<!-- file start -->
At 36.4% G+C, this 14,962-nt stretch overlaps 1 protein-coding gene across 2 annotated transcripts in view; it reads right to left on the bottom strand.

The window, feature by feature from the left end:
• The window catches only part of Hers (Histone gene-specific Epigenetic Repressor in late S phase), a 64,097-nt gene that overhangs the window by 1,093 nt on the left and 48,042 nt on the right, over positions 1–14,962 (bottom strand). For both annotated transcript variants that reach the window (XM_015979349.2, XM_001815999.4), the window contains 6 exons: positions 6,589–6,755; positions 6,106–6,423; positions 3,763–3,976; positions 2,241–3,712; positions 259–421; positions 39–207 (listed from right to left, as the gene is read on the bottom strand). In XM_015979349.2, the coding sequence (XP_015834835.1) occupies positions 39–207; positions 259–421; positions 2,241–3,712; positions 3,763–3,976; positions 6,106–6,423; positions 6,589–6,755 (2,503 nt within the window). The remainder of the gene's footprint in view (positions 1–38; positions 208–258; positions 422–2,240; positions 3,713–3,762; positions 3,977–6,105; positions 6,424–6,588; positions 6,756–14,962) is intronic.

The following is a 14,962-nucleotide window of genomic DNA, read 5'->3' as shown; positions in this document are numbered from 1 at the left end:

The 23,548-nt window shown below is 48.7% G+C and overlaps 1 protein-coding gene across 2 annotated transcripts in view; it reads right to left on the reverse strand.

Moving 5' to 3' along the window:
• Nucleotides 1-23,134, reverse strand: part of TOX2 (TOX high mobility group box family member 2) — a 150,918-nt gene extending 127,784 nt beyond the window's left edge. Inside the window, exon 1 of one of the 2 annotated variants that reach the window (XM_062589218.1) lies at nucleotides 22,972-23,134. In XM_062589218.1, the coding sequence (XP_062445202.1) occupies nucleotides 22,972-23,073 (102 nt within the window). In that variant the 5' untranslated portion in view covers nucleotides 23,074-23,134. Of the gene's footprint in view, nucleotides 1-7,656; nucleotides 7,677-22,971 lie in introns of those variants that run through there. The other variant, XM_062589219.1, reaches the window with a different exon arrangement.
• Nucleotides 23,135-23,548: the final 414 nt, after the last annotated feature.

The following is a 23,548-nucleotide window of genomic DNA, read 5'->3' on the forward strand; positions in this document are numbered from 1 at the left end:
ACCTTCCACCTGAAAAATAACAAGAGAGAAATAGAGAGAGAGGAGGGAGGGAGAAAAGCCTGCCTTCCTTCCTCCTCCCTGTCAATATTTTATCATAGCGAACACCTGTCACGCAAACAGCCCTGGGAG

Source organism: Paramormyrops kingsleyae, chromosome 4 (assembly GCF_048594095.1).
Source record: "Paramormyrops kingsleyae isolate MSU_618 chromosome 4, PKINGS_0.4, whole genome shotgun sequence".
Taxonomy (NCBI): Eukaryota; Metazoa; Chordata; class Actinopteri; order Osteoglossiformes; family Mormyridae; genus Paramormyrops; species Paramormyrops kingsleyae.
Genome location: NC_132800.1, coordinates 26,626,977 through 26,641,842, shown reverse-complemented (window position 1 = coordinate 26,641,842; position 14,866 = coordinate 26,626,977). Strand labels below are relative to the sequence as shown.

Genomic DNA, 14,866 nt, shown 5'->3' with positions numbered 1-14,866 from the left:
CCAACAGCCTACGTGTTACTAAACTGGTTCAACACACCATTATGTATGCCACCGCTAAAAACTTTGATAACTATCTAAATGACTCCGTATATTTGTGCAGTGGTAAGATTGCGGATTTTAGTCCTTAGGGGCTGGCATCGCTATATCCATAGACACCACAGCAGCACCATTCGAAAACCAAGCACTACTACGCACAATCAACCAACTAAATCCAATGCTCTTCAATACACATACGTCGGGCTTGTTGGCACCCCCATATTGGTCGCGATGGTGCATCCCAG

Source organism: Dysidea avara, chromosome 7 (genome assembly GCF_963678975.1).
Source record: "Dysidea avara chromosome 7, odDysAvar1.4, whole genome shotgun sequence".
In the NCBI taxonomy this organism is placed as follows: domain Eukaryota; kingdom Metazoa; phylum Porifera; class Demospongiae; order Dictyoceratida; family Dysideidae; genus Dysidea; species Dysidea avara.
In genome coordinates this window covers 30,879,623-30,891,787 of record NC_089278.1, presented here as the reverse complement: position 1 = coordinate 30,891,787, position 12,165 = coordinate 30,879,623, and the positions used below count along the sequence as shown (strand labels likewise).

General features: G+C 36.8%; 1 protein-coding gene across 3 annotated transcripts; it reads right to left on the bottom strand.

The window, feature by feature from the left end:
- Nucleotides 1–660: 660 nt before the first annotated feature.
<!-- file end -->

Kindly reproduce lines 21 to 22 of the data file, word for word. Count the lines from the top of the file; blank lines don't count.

General features: G+C 36.8%; 1 protein-coding gene across 3 annotated transcripts; it reads right to left on the bottom strand.

The window, feature by feature from the left end: